Scaling Into a Full Time Business and Beyond
Assuming you’re willing to stick at it and put the work in, it should be relatively straightforward to make $1000-$5000 profit per month.
But then you need to start thinking about scaling it into a full time business.
This is where you’re going to have to start to develop those universally important business skills such as outsourcing and creating systems.
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There are two main sets of tasks that you’re going to want to outsource if you want to begin to really scale: product page creation/uploads and customer service.
Once you have someone that’s able to upload products for you, it removes a lot of the burden of supplier acquisition. It’s not a problem if it’s your first group of suppliers. In fact, we’d recommend doing it all yourself at first just so you can learn and develop a process.
However, uploading products can get quite tedious and before you know it, it can become a full time position.
This is especially the case if you’re scaling and suppliers at a rapid rate like we are doing currently.
As you begin to make more sales, it’s only natural that you’re going to get more inquiries from customers about their orders or about placing an order. This doesn’t take a huge amount of time when you’re first starting, but as you scale it can REALLY start to add up.
We recommend hiring people from the Phillipines at around $3 an hour to handle the bulk of the customer service work. This includes anything from handling live chats, phone calls, emails or even closing sales over the phone.
It’s important to understand that you aren’t going to open your first store and have to worry about doing all of this outsourcing right away. You can get off the ground and make a basic income as a single person, but if you want to really scale then you’re going to need help along the way.
Focusing on Business Development
Once you get the tedious tasks of operating your dropshipping business in the hands of your employees, it will allow you to focus on the things that bring the most growth to your business…
- Acquiring new high-quality suppliers
- Focusing and learning ads on a very deep level
- Driving buyer-intent traffic to your site with SEO
Example of Taking Dropshipping to the Highest Level
Many people don’t realize that dropshipping can be the start to a billion dollar business. Are we at this level? No, of course not – and I’m not sure that I’d ever want to be.
But I can always point to one major company’s case study that began with dropshipping and still has very strong roots in it today.
That company is Wayfair.com and seeing their history is as simple as looking on their Wikipedia page which talks about their history of two guys Niraj Shah and Steve Conine getting started on the humble domain of racksandstands.com.
If you use the WayBack machine to look at this website, it’s very clear that this is a dropshipping site.
I know this because I had a look at the shipping and return policy. It states:
“Send your return using your preferred shipping method, to the address you are provided. Note: this may be our main office or to a distribution center.”
In my humble opinion, this means that it’s going to be most likely sent back to the manufacturer or brand that it was originally dropshipped from.
We also know that Wayfair does a lot of dropshipping because we work with suppliers that also work with Wayfair.
The point is this…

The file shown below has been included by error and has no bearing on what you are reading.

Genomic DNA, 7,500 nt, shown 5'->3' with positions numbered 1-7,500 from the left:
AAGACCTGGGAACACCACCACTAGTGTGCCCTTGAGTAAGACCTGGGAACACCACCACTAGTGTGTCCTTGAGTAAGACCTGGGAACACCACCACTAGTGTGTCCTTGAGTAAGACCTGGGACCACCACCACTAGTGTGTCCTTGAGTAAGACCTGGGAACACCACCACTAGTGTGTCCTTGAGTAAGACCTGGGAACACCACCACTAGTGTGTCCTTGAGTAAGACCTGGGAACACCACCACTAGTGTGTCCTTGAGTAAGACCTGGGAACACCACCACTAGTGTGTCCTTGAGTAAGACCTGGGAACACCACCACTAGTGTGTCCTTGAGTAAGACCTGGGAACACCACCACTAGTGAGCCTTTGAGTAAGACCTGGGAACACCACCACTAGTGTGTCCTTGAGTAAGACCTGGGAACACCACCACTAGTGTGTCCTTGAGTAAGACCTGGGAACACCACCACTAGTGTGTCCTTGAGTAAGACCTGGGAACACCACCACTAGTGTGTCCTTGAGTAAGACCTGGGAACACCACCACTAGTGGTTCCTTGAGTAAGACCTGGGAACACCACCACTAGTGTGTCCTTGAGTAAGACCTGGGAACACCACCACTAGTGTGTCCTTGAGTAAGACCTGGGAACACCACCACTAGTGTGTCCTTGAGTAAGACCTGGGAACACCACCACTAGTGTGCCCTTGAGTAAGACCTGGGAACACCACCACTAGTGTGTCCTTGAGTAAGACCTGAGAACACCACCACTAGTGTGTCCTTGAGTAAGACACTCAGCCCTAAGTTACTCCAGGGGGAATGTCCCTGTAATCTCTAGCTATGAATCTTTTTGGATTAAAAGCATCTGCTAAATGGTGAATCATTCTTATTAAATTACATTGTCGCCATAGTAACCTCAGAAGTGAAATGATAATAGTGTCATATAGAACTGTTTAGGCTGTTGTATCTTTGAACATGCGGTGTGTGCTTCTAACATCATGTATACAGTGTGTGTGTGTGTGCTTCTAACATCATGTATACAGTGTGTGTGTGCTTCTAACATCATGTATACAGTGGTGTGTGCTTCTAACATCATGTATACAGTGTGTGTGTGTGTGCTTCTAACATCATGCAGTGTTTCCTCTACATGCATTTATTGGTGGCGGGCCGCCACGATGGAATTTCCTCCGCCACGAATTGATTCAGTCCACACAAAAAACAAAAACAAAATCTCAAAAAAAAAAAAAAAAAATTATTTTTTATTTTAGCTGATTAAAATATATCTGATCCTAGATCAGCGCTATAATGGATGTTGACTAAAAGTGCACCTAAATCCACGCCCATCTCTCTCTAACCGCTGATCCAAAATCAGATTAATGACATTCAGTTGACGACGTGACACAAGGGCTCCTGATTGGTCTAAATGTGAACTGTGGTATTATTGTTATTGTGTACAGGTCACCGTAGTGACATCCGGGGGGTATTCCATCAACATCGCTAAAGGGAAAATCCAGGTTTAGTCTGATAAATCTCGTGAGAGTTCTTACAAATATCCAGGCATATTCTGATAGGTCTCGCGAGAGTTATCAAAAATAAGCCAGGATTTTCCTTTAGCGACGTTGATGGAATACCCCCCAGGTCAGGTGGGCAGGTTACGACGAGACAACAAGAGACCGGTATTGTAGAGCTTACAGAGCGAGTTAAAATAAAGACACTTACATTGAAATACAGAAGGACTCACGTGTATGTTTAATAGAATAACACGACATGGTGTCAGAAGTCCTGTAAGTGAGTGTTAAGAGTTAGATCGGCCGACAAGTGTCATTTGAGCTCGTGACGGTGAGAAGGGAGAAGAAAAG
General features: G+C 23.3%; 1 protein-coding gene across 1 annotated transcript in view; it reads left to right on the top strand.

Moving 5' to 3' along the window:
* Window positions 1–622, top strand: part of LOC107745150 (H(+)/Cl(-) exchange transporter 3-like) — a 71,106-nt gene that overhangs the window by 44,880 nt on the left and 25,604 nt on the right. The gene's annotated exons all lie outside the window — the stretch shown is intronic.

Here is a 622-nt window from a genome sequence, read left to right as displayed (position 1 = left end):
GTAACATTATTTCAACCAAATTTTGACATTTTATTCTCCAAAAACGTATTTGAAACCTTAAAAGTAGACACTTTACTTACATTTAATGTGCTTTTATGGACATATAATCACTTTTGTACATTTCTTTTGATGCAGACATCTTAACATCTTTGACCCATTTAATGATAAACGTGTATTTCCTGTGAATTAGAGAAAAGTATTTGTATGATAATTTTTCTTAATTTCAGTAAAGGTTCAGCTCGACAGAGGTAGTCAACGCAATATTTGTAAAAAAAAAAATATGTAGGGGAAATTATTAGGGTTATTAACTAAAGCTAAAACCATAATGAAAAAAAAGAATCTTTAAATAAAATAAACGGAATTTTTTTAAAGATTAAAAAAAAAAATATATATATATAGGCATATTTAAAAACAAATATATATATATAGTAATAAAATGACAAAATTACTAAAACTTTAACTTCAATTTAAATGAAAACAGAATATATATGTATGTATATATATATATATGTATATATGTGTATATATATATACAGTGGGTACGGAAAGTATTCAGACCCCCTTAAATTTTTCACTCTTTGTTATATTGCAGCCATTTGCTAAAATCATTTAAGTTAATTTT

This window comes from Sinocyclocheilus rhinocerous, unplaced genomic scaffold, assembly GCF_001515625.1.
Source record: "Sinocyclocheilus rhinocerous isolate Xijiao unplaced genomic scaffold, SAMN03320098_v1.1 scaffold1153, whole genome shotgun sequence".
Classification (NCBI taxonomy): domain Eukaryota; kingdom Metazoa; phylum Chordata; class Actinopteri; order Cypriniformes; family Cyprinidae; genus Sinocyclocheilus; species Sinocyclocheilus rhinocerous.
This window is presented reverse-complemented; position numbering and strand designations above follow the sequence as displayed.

If Wayfair can take a simple dropshipping store and turn it into a publicly traded company, it shows that it is totally possible.
By developing systems, investing in teams and doing all of the things that high level businesses do, there’s no reason why you can’t scale a work from home dropshipping business to a massive company.
Frequently Asked Questions
Is Dropshipping Really Worth It?
In my opinion, high ticket dropshipping is the number one way to get started in online business simply because it allows you to generate profits in a way that is quick and reliable.
It’s also not NEARLY as capital intensive as other business models such as FBA. Not by a longshot.
If you need to start generating positive cashflow quickly without investing much capital, high ticket dropshipping is one of the few business models online that allows you to do this.
However, the downside to dropshipping is that it’s not as easy to scale it in an exponential way the same way you would an FBA business.
What do I mean by this?
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When you start to scale a high ticket dropshipping business, the processes have a lot of nuance. You’ll be dealing with multiple suppliers with different points of contact
The good news, is that outsourcing can alleviate a lot of the headaches, but it’s simply that scaling it can start to add more layers of complexity to deal with, especially once you get beyond the $10,000 profit per month mark.
With an FBA business, the way to scale is VERY straightforward:
- Figure out a way to find winning products and send them into the Amazon warehouse.
- Create solid listings, get reviews, rank for the right keywords and your stuff will sell on autopilot.
- You place the same orders over and over again to your supplier’s once you’ve found winners and Amazon’s robots handle the rest of the work.
Sidenote: Just because I said those two bullet points are straightforward does not mean that they are easy by any means. To have a successful FBA business requires a lot of time, research, testing and money to get right. You can also LOSE a ton of money along the way. It’s just that once you get it right it can scale very quickly.
So our recommendation is this: Use high ticket dropshipping to generate cash to fund capital intensive business models like FBA or a niche/authority.This is exactly how we operate our portfolio business to date. Rather than trying to decide on something like whether you’re going to do Dropshipping vs FBA understand how you can use one to compound the other and how they both fit into a long term business strategy.